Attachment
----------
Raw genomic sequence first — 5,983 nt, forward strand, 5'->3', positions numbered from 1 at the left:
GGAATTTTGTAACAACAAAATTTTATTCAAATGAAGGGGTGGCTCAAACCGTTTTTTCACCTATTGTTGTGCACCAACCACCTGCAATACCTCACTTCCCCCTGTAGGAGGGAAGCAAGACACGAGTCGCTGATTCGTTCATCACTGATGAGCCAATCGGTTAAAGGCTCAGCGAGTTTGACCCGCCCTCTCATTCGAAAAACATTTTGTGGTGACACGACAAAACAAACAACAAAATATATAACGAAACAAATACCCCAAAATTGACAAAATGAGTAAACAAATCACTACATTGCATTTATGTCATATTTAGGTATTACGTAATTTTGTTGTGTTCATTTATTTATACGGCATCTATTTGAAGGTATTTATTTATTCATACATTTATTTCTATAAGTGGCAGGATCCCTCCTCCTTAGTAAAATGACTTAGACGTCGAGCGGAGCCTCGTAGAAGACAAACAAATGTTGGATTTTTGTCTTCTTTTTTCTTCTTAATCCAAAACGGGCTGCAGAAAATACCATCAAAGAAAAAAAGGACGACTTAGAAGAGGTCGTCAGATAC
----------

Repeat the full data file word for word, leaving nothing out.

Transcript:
Raw genomic sequence first — 5,983 nt, forward strand, 5'->3', positions numbered from 1 at the left:
GGAATTTTGTAACAACAAAATTTTATTCAAATGAAGGGGTGGCTCAAACCGTTTTTTCACCTATTGTTGTGCACCAACCACCTGCAATACCTCACTTCCCCCTGTAGGAGGGAAGCAAGACACGAGTCGCTGATTCGTTCATCACTGATGAGCCAATCGGTTAAAGGCTCAGCGAGTTTGACCCGCCCTCTCATTCGAAAAACATTTTGTGGTGACACGACAAAACAAACAACAAAATATATAACGAAACAAATACCCCAAAATTGACAAAATGAGTAAACAAATCACTACATTGCATTTATGTCATATTTAGGTATTACGTAATTTTGTTGTGTTCATTTATTTATACGGCATCTATTTGAAGGTATTTATTTATTCATACATTTATTTCTATAAGTGGCAGGATCCCTCCTCCTTAGTAAAATGACTTAGACGTCGAGCGGAGCCTCGTAGAAGACAAACAAATGTTGGATTTTTGTCTTCTTTTTTCTTCTTAATCCAAAACGGGCTGCAGAAAATACCATCAAAGAAAAAAAGGACGACTTAGAAGAGGTCGTCAGATAC